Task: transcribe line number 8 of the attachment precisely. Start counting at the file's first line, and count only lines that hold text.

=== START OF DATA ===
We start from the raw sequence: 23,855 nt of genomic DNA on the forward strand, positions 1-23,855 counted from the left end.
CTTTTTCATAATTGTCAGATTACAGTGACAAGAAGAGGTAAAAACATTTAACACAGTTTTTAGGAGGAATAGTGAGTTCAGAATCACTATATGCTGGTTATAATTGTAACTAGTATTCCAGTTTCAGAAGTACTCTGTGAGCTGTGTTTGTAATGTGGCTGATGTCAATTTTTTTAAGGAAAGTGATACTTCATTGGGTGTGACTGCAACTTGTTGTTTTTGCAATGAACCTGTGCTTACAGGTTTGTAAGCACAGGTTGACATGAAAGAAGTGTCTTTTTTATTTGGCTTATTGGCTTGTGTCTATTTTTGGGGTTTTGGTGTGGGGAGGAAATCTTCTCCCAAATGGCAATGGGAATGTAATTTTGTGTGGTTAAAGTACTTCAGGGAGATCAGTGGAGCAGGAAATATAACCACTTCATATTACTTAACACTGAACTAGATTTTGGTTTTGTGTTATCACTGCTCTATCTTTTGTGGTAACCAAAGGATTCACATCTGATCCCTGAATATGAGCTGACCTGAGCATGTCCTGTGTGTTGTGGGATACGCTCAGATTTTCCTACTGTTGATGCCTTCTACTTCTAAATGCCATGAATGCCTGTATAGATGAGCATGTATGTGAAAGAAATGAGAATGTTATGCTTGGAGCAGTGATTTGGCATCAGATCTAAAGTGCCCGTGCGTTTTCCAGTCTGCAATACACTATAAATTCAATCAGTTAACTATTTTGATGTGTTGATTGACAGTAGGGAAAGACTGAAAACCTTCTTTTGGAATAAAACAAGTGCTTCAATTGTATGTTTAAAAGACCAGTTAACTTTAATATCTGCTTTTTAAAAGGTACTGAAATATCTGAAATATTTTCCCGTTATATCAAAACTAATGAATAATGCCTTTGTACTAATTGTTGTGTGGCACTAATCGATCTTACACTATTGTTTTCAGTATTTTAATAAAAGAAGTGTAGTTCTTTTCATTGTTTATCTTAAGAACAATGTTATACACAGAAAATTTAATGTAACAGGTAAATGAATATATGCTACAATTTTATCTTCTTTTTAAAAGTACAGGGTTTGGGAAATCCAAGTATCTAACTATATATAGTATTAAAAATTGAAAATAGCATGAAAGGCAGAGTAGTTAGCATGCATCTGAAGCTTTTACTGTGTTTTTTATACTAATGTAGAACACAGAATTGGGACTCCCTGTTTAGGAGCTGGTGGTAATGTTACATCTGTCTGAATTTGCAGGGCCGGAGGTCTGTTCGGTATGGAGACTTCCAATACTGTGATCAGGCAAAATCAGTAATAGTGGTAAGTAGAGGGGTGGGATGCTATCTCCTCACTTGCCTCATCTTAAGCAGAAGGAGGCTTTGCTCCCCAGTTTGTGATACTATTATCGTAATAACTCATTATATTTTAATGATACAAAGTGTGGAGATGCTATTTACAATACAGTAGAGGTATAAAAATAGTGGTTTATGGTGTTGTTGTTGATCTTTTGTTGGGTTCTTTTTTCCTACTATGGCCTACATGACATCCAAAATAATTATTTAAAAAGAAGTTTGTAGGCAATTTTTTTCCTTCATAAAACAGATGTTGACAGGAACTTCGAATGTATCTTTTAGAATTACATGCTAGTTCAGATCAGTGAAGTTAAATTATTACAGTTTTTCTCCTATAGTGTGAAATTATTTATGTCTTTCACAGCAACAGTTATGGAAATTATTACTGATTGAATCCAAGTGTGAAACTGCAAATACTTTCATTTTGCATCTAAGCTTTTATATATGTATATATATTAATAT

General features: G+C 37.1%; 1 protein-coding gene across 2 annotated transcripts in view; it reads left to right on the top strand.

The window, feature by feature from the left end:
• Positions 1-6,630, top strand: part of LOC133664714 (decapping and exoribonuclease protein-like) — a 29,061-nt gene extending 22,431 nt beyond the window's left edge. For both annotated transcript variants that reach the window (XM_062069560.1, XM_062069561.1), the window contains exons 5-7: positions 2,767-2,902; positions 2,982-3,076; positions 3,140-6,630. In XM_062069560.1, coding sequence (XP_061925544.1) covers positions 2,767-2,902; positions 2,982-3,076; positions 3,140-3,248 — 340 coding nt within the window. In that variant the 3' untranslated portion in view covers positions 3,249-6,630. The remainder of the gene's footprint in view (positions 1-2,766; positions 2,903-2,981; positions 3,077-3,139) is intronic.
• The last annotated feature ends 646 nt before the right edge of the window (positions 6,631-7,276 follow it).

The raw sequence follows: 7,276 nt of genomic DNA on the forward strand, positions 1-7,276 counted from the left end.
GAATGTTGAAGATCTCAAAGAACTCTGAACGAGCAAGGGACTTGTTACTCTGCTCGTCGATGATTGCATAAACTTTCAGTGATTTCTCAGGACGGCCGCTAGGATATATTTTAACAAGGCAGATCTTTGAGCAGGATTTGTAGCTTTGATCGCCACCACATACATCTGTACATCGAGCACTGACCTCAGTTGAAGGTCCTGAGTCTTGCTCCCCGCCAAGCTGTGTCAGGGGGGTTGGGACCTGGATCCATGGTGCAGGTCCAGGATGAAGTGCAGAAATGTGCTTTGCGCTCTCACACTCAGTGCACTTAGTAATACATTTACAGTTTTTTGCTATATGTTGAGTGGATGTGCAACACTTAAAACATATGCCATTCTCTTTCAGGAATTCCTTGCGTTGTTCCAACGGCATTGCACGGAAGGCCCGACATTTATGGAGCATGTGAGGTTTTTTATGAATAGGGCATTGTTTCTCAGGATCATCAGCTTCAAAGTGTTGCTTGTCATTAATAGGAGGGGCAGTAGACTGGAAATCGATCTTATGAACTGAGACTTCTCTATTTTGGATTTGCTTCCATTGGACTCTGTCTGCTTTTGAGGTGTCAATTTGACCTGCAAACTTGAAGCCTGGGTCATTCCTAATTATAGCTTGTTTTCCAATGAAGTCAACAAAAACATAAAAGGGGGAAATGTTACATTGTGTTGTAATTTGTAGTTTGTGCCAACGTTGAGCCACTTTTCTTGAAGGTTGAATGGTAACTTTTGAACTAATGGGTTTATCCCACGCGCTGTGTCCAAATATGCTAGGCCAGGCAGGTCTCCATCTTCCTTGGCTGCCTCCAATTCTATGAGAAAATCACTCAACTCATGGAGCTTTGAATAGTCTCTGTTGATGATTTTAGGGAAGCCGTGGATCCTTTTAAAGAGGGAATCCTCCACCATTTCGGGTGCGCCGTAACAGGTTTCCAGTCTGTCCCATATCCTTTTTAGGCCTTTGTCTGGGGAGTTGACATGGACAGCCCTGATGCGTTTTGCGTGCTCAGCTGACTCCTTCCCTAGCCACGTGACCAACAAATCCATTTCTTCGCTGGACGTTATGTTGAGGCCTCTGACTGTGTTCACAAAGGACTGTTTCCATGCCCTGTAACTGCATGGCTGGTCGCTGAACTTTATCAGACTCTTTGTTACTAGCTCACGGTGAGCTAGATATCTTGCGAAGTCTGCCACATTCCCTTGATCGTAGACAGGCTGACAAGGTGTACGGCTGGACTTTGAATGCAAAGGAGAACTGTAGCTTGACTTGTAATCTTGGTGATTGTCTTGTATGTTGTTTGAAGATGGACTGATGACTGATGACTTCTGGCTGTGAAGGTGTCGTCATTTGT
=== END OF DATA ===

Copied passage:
GAATGTTGAAGATCTCAAAGAACTCTGAACGAGCAAGGGACTTGTTACTCTGCTCGTCGATGATTGCATAAACTTTCAGTGATTTCTCAGGACGGCCGCTAGGATATATTTTAACAAGGCAGATCTTTGAGCAGGATTTGTAGCTTTGATCGCCACCACATACATCTGTACATCGAGCACTGACCTCAGTTGAAGGTCCTGAGTCTTGCTCCCCGCCAAGCTGTGTCAGGGGGGTTGGGACCTGGATCCATGGTGCAGGTCCAGGATGAAGTGCAGAAATGTGCTTTGCGCTCTCACACTCAGTGCACTTAGTAATACATTTACAGTTTTTTGCTATATGTTGAGTGGATGTGCAACACTTAAAACATATGCCATTCTCTTTCAGGAATTCCTTGCGTTGTTCCAACGGCATTGCACGGAAGGCCCGACATTTATGGAGCATGTGAGGTTTTTTATGAATAGGGCATTGTTTCTCAGGATCATCAGCTTCAAAGTGTTGCTTGTCATTAATAGGAGGGGCAGTAGACTGGAAATCGATCTTATGAACTGAGACTTCTCTATTTTGGATTTGCTTCCATTGGACTCTGTCTGCTTTTGAGGTGTCAATTTGACCTGCAAACTTGAAGCCTGGGTCATTCCTAATTATAGCTTGTTTTCCAATGAAGTCAACAAAAACATAAAAGGGGGAAATGTTACATTGTGTTGTAATTTGTAGTTTGTGCCAACGTTGAGCCACTTTTCTTGAAGGTTGAATGGTAACTTTTGAACTAATGGGTTTATCCCACGCGCTGTGTCCAAATATGCTAGGCCAGGCAGGTCTCCATCTTCCTTGGCTGCCTCCAATTCTATGAGAAAATCACTCAACTCATGGAGCTTTGAATAGTCTCTGTTGATGATTTTAGGGAAGCCGTGGATCCTTTTAAAGAGGGAATCCTCCACCATTTCGGGTGCGCCGTAACAGGTTTCCAGTCTGTCCCATATCCTTTTTAGGCCTTTGTCTGGGGAGTTGACATGGACAGCCCTGATGCGTTTTGCGTGCTCAGCTGACTCCTTCCCTAGCCACGTGACCAACAAATCCATTTCTTCGCTGGACGTTATGTTGAGGCCTCTGACTGTGTTCACAAAGGACTGTTTCCATGCCCTGTAACTGCATGGCTGGTCGCTGAACTTTATCAGACTCTTTGTTACTAGCTCACGGTGAGCTAGATATCTTGCGAAGTCTGCCACATTCCCTTGATCGTAGACAGGCTGACAAGGTGTACGGCTGGACTTTGAATGCAAAGGAGAACTGTAGCTTGACTTGTAATCTTGGTGATTGTCTTGTATGTTGTTTGAAGATGGACTGATGACTGATGACTTCTGGCTGTGAAGGTGTCGTCATTTGT